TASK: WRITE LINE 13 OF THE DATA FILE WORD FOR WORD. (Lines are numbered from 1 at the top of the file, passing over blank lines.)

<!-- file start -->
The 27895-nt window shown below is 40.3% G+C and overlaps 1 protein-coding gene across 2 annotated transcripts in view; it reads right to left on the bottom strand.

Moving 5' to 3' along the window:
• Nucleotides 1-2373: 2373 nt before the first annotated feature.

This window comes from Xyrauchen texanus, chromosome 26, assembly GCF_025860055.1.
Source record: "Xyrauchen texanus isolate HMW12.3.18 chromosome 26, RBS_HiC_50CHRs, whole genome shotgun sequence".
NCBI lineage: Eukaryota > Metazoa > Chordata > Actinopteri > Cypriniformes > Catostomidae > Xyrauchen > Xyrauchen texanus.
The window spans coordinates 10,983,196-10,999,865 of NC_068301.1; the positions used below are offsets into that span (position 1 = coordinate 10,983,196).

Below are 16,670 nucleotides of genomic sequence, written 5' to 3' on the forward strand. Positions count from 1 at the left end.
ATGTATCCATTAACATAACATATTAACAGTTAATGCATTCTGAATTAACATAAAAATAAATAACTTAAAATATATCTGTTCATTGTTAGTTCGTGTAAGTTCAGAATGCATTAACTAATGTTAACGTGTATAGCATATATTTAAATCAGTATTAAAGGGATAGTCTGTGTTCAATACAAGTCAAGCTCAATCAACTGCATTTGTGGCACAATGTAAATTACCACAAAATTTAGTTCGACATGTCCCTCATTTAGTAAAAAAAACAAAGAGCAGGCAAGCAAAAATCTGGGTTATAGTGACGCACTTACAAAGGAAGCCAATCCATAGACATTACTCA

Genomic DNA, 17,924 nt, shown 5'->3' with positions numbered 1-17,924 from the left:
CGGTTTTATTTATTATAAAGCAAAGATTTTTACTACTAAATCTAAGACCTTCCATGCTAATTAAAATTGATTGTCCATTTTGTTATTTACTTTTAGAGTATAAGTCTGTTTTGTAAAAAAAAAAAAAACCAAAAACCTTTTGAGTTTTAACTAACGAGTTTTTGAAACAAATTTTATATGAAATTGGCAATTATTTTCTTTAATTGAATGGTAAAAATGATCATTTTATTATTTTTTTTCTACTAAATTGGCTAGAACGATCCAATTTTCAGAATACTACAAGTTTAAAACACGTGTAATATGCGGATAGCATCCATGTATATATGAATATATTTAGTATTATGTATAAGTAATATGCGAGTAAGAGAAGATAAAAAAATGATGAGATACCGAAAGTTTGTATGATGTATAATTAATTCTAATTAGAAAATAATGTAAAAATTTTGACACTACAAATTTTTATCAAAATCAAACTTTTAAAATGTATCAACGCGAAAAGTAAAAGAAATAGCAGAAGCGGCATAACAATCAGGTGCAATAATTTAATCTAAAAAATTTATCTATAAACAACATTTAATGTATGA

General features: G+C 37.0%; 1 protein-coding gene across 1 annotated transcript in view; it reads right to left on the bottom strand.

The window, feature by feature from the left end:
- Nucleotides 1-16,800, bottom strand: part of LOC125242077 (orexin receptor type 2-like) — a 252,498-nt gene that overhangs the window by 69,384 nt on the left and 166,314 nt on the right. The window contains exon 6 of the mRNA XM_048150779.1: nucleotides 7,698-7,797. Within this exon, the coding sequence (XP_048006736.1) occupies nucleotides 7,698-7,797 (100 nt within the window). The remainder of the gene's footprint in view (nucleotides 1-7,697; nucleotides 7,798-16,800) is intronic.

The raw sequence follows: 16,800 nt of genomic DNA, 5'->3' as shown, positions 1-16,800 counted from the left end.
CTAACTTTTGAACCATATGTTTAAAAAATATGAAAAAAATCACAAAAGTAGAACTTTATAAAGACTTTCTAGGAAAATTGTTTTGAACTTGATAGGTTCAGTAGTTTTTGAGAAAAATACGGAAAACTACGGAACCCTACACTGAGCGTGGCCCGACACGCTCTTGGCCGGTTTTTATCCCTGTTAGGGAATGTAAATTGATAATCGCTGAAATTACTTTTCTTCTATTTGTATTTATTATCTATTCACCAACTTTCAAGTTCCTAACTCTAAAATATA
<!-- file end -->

The window, feature by feature from the left end: